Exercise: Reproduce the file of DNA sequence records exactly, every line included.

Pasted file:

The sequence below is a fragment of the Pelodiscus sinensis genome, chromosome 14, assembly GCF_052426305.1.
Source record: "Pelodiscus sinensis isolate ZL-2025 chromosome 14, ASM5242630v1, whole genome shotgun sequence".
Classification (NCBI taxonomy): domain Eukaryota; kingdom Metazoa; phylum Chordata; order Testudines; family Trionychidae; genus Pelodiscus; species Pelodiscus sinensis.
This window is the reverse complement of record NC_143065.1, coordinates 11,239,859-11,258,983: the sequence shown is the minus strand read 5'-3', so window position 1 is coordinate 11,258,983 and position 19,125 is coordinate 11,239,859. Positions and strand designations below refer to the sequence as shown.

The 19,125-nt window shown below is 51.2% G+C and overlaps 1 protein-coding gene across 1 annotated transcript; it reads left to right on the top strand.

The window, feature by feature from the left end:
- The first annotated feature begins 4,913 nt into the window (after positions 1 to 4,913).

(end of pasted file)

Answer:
The sequence below is a fragment of the Pelodiscus sinensis genome, chromosome 14, assembly GCF_052426305.1.
Source record: "Pelodiscus sinensis isolate ZL-2025 chromosome 14, ASM5242630v1, whole genome shotgun sequence".
Classification (NCBI taxonomy): domain Eukaryota; kingdom Metazoa; phylum Chordata; order Testudines; family Trionychidae; genus Pelodiscus; species Pelodiscus sinensis.
This window is the reverse complement of record NC_143065.1, coordinates 11,239,859-11,258,983: the sequence shown is the minus strand read 5'-3', so window position 1 is coordinate 11,258,983 and position 19,125 is coordinate 11,239,859. Positions and strand designations below refer to the sequence as shown.

The 19,125-nt window shown below is 51.2% G+C and overlaps 1 protein-coding gene across 1 annotated transcript; it reads left to right on the top strand.

The window, feature by feature from the left end:
- The first annotated feature begins 4,913 nt into the window (after positions 1 to 4,913).